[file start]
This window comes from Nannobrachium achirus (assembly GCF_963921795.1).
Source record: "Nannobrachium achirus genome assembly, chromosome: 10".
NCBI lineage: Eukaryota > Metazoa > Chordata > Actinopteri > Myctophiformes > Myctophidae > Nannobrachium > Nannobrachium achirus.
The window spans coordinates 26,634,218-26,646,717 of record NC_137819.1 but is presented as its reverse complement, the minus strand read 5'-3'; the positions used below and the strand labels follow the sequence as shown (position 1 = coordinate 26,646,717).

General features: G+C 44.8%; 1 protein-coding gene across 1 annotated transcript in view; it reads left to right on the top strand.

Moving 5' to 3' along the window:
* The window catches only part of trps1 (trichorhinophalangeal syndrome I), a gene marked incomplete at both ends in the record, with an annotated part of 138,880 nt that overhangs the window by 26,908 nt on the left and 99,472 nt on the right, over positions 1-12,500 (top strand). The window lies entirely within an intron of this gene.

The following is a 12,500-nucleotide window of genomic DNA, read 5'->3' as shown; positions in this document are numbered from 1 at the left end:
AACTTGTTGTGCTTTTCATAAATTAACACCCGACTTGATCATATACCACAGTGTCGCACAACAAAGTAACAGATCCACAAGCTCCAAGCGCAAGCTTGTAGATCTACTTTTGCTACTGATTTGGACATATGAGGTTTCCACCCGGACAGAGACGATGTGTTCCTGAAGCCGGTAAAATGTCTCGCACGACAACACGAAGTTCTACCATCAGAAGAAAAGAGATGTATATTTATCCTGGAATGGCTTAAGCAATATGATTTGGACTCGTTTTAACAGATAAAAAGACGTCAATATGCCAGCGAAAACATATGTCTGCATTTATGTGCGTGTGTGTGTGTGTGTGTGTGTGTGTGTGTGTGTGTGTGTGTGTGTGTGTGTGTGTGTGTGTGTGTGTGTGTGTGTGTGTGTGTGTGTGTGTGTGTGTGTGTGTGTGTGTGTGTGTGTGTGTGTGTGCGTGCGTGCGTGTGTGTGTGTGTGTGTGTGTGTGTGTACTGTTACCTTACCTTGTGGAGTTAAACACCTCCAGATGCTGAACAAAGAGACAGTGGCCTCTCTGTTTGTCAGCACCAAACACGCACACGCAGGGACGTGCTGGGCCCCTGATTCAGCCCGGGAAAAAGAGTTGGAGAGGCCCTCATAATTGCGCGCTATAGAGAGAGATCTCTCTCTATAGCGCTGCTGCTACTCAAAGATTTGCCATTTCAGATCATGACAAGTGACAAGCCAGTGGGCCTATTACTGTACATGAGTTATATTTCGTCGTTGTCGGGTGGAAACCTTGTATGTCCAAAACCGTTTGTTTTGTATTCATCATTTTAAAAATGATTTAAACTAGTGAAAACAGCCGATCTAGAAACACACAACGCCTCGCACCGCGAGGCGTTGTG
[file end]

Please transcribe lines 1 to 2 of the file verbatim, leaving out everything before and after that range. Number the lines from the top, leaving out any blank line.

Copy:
This window comes from Nannobrachium achirus (assembly GCF_963921795.1).
Source record: "Nannobrachium achirus genome assembly, chromosome: 10".